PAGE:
Removing Invasive Species and Contributing to Community Science

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Caring for our nature reserves involves a wide range of actions, from preventing invasive species establishment to restoring habitats and conducting species surveys. However, despite our efforts, invasive species are persistent and can find way to establish themselves.

One of the most effective ways to engage people in conservation is hosting invasive species removal events. Invasive species removal is a key part of management on our nature reserves as they out-compete native flora and fauna. They are often seen in large monoculture ‘patches’ and can quickly take over, resulting in biodiversity loss.

A monoculture of Periwinkle (Vinca minor) © Robert Sproule
A monoculture of Periwinkle, purple flower
A monoculture of Periwinkle (Vinca minor) © Robert Sproule
Ron, a member of York Simcoe Nature Club, removing periwinkle from a dense patch in the Cawthra Mulock Nature Reserve forest © Keeva Fitzpatrick

In 2021, we removed 180 buckthorn shrubs using Extractigator® devices and 88 kilograms of periwinkle plants through manual pulling at Cawthra Mulock Nature Reserve. By pulling these non-native species, we broke up the monoculture persistence of each invasive, slowing its spread and allowing native species to establish themselves.

Volunteers holding their Extractigator® prior to removing common buckthorn in a restoration field at Cawthra Mulock Nature Reserve © Smera Sukumar

Although invasive species removal remains a priority on our nature reserves, getting out with the community to learn about nature and enjoy our properties is equally important. In July of 2021, we invited our supporters and members to our Butterfly Identification Workshop at Ontario Nature’s Kinghurst Forest Nature Reserve.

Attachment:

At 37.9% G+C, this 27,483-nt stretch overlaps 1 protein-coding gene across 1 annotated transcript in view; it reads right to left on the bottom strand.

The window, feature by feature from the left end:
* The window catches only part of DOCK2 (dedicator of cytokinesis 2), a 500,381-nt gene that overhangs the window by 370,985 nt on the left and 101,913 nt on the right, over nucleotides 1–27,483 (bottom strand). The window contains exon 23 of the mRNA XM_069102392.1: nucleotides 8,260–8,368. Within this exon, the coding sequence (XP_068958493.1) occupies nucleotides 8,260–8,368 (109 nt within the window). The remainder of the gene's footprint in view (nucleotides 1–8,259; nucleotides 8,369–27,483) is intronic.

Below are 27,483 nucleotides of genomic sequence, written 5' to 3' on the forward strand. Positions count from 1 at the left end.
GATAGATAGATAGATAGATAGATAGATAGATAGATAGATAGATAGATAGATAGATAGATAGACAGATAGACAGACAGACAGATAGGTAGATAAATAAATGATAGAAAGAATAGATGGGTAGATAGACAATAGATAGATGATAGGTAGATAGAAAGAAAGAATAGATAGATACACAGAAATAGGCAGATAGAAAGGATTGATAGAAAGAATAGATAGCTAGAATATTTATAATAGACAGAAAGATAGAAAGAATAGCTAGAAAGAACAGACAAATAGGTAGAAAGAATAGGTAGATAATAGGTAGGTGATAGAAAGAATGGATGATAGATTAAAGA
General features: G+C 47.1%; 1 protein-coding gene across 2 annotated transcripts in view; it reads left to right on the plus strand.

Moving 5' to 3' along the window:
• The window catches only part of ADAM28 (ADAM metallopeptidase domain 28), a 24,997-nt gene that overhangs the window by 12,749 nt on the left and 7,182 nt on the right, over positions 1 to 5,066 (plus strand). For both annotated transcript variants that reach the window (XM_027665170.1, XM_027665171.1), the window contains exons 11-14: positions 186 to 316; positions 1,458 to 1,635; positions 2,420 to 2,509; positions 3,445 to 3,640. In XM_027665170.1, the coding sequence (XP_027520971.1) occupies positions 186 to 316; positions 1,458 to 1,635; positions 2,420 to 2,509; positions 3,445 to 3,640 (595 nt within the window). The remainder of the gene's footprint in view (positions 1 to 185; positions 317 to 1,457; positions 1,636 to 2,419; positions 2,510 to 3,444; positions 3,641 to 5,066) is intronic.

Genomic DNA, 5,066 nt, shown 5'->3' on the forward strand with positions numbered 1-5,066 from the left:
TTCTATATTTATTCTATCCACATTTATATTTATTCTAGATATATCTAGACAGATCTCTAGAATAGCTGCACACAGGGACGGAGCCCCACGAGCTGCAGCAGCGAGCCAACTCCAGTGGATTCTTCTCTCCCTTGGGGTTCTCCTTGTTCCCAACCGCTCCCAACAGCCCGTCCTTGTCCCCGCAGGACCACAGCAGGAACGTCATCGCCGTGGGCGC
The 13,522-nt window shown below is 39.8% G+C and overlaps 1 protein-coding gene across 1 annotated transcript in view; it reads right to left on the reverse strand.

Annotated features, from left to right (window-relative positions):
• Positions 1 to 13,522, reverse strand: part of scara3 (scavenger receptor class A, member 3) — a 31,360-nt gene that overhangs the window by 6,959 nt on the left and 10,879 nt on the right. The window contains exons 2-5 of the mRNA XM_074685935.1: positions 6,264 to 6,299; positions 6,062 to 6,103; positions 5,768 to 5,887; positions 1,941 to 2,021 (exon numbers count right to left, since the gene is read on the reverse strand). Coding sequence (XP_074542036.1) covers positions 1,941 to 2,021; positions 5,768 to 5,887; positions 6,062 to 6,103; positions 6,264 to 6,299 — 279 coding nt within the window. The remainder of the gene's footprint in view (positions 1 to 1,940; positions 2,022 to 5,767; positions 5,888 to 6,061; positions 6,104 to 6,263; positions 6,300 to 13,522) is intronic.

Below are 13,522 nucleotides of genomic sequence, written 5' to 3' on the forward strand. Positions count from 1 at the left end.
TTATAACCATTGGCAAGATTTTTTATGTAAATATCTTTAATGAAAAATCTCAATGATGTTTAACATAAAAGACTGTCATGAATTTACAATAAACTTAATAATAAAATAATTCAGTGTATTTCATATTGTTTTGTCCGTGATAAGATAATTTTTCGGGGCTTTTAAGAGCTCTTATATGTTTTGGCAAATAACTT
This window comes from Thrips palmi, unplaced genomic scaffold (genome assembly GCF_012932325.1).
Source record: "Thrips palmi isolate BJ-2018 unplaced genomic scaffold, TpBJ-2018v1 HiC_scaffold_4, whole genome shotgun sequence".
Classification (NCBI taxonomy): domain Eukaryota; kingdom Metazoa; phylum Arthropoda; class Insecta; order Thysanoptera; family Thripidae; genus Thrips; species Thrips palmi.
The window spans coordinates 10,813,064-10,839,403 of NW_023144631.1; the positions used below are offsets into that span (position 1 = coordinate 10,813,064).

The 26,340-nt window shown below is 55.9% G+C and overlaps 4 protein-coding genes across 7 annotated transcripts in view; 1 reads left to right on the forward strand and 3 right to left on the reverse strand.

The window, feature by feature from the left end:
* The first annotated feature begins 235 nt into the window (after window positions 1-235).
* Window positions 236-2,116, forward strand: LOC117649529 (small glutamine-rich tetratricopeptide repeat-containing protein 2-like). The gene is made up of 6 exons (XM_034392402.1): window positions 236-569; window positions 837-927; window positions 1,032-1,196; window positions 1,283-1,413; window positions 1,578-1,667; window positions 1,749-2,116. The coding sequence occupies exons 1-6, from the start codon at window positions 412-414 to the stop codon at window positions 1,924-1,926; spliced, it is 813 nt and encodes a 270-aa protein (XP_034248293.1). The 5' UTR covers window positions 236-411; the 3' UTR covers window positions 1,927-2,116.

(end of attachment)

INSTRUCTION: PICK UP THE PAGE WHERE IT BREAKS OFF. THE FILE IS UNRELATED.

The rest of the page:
James Kamstra explaining common Lepidopteran traits prior to the capture of any insects © Keeva Fitzpatrick

We hope you’ll join us in the field this year! Visit our events page for more information on upcoming events or subscribe to our email list so that you don’t miss an opportunity to get involved.

Also, if you want to learn more on how to tackle common invasive species in your backyard and promote native species, visit the Invasive Species Centre website for helpful resources.

The invasive species removal event was made possible with the generous help from Dillon Consulting and Lake Simcoe Region Conservation Authority. The butterfly hike was made possible by TD Friends of the Environment Foundation.

TD Friends of the Environment logo
Dillion Consulting logo
Lake Simcoe Region Conservation Authority

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